Decide to be happy!

Thursday, 11 September, 2014 - 2:27 pm

The Chassid Rabbi Shlomo Chaim Kesselman z”l served for many years as the “Mashpi’a” (spiritual guide) in the Yeshiva in Kfar Chabad. Mainly, he was a living example of how a Chassid who truly serves Hashem should look. His students and the people he guided carry his figure and guidance in their hearts to this day, many years after his passing in 5731 (1971).

I heard once about a couple who came to him shortly after their wedding and asked for some advice for life.

What Rabbi Shlomo Chaim told them was: “Decide to be happy! Because in life there will be moments when the happiness will not come naturally; perhaps there will be good reasons not to be happy. Therefore, I ask of you to make a decision that in every situation you will make sure to be happy.”

What is special about this piece of advice is that R. Shlomo Chaim was determining that being happy or not is dependent on our decision. If you wake up in the morning in a bad mood, it is within your ability to turn your thoughts around.

I, personally, like this piece of advice very much.

The importance of being happy is always relevant, but this week it is particularly so, for in this week’s Parasha there is a special instruction regarding happiness. The Torah describes the Mitzvah of Bikkurim, in which a person should bring the best of his first fruits to the Beit Mikdash, thanking Hashem for all the good He has bestowed upon him. And then it says: “And you shall rejoice in all the good that Hashem, your G-d, gave you and your home.” This is a command to be happy, not only about the Bikkurim that you just brought, but in general, to be happy with “all the good that Hashem, your G-d gave you and your home.”

Besides the Parasha, there is also a Halacha connected to joy during these days. The Rebbe makes an interesting calculation. He quotes the Gemara that is brought down as law in the Shulchan Aruch as well: “The early sages enacted an ordinance that the Darshanim (preachers) should start teaching the laws of the festival publicly thirty days before the festival.” In other words, there is an ordinance compelling the Jew to involve himself in the matters concerning the holiday thirty days before it comes. Here is the calculation: From the 14th of Ellul (today is already the 16th of Ellul), we are within the thirty days before the holiday of Succot. Succot is special in that the Torah says about it: “You shall rejoice in your holiday and be only happy.” In other words, besides ordering a Lulav and Etrog, and taking care of building the Succah, one should involve oneself with matters concerning happiness.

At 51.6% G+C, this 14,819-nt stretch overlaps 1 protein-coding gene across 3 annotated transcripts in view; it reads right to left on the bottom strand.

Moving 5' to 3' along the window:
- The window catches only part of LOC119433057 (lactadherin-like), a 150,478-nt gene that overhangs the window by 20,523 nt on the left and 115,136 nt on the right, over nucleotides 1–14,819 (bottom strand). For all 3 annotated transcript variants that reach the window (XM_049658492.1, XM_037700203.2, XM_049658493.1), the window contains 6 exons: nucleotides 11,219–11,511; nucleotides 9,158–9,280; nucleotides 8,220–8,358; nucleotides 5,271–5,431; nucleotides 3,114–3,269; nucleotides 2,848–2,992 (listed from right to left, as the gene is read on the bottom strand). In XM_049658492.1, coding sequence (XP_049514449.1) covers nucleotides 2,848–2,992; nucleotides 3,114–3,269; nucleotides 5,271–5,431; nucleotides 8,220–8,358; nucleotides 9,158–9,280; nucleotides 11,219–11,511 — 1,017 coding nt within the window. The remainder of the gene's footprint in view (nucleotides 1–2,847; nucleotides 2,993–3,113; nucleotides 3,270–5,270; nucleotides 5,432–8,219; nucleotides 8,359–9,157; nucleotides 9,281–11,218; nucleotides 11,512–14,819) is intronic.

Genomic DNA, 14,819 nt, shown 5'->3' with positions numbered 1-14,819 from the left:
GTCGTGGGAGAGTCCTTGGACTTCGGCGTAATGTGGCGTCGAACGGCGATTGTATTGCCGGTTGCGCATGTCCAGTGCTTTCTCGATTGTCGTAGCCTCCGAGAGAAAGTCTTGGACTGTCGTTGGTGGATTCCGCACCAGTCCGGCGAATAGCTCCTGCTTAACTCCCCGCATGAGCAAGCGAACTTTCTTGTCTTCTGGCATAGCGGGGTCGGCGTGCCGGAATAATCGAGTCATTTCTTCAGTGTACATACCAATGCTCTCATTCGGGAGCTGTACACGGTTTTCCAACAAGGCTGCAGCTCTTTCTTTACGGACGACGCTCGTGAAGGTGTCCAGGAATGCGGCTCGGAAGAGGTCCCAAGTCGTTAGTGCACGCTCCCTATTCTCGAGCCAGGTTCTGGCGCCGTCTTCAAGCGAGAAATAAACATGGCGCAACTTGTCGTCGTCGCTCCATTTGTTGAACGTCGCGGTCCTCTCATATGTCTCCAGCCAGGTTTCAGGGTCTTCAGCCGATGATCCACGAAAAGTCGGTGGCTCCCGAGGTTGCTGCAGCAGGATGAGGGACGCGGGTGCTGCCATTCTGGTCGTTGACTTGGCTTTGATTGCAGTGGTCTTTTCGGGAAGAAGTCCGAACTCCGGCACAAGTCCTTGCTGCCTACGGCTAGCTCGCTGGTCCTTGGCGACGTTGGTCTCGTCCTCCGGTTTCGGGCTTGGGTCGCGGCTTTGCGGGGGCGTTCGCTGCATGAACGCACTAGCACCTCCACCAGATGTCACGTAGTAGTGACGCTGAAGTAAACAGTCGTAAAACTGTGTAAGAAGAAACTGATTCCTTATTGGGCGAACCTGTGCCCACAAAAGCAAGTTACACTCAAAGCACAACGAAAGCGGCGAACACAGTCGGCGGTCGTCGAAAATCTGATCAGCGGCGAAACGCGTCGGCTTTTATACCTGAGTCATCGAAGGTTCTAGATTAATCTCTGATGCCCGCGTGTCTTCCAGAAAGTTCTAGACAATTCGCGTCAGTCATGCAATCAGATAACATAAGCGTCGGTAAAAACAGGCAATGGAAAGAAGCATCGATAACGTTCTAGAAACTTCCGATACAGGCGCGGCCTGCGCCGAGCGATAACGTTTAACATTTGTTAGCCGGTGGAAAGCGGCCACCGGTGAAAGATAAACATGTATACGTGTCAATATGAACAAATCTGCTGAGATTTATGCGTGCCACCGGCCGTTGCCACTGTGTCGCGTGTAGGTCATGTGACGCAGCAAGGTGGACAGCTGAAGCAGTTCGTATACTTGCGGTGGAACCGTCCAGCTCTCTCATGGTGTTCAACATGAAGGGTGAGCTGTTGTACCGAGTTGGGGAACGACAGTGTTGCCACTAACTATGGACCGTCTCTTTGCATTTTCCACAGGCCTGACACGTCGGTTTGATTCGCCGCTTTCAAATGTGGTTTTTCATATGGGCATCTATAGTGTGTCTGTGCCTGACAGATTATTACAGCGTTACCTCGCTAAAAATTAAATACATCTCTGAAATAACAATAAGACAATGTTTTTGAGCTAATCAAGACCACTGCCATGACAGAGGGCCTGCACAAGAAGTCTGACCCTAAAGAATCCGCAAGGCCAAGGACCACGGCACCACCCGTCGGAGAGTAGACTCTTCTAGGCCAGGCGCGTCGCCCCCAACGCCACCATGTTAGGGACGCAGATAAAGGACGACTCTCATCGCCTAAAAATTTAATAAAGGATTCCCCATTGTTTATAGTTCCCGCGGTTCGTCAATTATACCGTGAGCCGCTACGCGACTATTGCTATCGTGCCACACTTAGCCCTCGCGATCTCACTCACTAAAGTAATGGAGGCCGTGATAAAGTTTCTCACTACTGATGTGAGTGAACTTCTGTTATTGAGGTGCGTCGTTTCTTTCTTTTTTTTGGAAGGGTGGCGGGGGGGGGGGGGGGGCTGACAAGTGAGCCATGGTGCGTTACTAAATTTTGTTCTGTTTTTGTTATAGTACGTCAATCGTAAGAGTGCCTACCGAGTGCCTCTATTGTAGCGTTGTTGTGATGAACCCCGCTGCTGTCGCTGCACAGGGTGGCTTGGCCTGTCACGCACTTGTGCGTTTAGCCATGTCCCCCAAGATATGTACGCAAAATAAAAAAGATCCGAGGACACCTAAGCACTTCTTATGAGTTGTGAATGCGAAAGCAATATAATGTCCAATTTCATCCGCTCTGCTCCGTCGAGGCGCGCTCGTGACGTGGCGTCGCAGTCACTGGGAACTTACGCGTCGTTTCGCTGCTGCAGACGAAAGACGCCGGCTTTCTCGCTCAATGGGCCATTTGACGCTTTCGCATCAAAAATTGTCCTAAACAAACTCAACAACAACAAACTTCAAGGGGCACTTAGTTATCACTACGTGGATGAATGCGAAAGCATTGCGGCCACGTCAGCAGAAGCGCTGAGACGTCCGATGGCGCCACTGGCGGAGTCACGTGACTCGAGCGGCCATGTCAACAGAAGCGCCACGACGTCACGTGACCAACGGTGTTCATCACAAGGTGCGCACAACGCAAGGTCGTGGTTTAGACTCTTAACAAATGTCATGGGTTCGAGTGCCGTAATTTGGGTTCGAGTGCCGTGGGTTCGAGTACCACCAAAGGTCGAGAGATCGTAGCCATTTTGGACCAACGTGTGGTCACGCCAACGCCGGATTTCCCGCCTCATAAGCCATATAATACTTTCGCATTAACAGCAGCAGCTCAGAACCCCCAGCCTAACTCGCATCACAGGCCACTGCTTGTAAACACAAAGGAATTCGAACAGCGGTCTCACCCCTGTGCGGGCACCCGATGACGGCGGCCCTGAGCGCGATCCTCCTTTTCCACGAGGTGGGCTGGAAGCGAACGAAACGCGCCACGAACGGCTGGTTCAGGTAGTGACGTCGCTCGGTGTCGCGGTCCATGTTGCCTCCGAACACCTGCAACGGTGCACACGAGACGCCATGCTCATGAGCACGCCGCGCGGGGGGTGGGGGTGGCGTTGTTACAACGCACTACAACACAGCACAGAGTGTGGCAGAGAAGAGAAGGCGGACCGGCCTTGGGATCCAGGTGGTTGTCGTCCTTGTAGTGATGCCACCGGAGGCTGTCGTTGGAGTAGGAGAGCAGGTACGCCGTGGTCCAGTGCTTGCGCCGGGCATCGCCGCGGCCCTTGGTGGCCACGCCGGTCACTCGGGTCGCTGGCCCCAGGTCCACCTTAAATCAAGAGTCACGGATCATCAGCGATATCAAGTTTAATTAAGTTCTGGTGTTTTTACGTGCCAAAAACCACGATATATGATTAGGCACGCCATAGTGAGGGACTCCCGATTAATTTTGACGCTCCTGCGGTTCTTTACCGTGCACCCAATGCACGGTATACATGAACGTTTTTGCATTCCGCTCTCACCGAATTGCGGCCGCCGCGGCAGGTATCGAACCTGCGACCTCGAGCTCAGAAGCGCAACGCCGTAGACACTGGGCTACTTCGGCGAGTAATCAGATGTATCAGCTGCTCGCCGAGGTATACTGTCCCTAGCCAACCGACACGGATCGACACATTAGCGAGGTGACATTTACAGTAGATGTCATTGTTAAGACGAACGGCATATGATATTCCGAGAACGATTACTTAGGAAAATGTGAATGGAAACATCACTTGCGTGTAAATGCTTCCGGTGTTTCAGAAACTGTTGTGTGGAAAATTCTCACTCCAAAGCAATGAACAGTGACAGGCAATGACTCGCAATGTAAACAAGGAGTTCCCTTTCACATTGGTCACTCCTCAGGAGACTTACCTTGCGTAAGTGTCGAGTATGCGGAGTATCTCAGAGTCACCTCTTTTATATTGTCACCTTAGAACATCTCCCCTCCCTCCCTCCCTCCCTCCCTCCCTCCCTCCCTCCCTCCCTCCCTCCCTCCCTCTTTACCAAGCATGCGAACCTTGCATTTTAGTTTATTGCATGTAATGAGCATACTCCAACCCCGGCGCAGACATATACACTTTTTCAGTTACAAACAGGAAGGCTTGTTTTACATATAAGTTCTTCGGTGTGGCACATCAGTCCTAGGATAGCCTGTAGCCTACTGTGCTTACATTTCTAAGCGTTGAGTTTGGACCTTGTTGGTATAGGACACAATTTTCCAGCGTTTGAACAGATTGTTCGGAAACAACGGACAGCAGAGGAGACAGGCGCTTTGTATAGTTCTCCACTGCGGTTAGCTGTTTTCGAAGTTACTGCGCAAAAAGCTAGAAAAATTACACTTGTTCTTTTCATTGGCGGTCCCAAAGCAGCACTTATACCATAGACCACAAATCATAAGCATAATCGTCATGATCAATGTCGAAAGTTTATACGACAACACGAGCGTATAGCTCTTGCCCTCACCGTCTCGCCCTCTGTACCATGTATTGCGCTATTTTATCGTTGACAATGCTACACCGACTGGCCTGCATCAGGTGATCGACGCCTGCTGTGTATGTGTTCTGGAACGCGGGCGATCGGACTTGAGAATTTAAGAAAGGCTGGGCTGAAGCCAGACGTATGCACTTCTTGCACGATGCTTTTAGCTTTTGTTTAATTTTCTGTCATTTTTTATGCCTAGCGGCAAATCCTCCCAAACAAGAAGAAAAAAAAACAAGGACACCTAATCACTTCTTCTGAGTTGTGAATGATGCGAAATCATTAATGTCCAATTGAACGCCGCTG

How does one do that? As R. Shlomo Chaim said, one decides to be happy! Is it hard? O.K. – so for what do we have a stereo system, if not in order to insert a disk and press “play”? And if that doesn’t work, one can always have a little “L’chaim.”


Shabbat Shalom,


Zalmen Wishedski

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